With the help of The Habitats Trust grant, new introductions in the form of street plays and storytelling brought understanding to the estate workers and the owners. A plan to introduce announcements in public transport is also underway. Currently, they have 4,700 subscribers, 2,000 voice messages and around 35 alert lights. The forest department has strengthened its role with a Rapid Response Team, an Elephant Cell and an anti-depredation squad. Ananda Kumar, who works with NCF says, “Around 120 elephants (including the regular herds) use this landscape throughout the year and the months from September to March are usually tense,” he says. “During this peak season, presence and movement peaks, and elephants look for food in ration shops, noon-meal centres or in residential localities as part of their exploration and secondary adaptations. Hence, we see more damages to property during this particular period.” Meaning there could be clashes even when humans don’t actively run into them. And there are a few. Homes have been partially demolished by herds, with the people hiding inside, waiting for them to leave. The team at NCF has had to go and douse literal fires between man and beast. In Hassan, the conflict is intensified many-fold as there are economic losses from crops combined with a history of elephant capture.
On the other hand, there have been instances where people have stood up for the elephants if they were under threat by authorities. A much-loved elephant in Hassan, for example, was saved from a wrongful capture by the sheer will of the people. “That was quite a heartening day,” remembers Ganesh Raghunathan. That particular elephant is stuff of legend, he says, smiling as he remembers the powerful creature. “Elephant behaviour also depends on their past interactions with humans,” says Raghunathan. “They remember if they were positive or negative.” In Valparai, at least, there is no loss of crops as tea doesn’t form a part of their diet, so people are not actually hostile towards elephants. But as Kumar points out, “if there is constant threat to life to them and their families, they will be understandably frustrated.”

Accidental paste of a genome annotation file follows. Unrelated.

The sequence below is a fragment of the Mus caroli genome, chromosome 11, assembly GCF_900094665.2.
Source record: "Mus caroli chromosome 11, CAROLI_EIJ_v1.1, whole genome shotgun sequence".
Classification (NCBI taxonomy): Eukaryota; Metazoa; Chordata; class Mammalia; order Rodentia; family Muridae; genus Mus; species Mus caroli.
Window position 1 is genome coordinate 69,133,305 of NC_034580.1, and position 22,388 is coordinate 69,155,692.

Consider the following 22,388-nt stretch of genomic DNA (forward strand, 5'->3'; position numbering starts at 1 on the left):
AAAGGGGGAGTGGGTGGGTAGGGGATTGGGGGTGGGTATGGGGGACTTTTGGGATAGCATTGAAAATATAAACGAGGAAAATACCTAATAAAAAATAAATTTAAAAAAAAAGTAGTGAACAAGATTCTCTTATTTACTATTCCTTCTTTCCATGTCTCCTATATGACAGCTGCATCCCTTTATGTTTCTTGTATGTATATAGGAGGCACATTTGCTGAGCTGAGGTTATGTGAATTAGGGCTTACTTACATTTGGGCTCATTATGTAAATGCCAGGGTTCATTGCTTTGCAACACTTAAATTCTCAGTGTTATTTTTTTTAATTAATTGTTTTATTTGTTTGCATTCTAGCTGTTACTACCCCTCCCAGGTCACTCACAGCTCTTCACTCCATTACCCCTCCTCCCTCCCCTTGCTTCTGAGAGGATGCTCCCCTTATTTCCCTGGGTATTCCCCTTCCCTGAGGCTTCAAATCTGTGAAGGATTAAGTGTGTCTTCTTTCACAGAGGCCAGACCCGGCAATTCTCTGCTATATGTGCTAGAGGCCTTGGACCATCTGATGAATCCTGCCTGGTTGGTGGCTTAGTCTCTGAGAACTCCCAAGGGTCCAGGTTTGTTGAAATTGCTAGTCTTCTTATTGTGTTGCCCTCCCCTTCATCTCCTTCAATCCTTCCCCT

Just as well then that in the last year and a half, while there has been loss of property, there have been zero deaths in Valparai.
New introductions in the form of street plays and storytelling brought understanding to the estate workers and the owners
This is a cautious achievement, but one that has to be continuously worked towards, and in that, NCF has proved that time spent on a conservation site is one of the most powerful ways towards impact. Raghunathan moved to Valparai from Bangalore a decade ago while Mysore-based Kumar has now been a familiar of the landscape for 20 years. The team is now part of the local fabric. Raghunathan’s day usually starts with calls from locals, and these range from conflict situations, to information sharing to even just greetings. He spends his day fighting fires (not just of the elephant kind, but other animals and situations as well) so there are no negative feelings toward any wildlife, not just elephants. Chitra’s voice, alerting locals of elephant movement, has become part of a working day, and she remembers how when she was on leave, people called in to ask why her voice was not the one they heard that day. Their consistent presence has led to them turning partners with the locals, where information about elephant movement also comes in from their subscribers. There are more interventions being planned, from constructing spaces for ration and other items out of the reach of elephants, to public announcements in public transport systems.
The road ahead seems long, but hopeful.
For now, consistent interventions by all teams, the local people’s desire to coexist despite the problems, and the forest department’s ready involvement during and in the aftermath of conflict seems to be holding up Valparai’s precarious co-existence tightrope.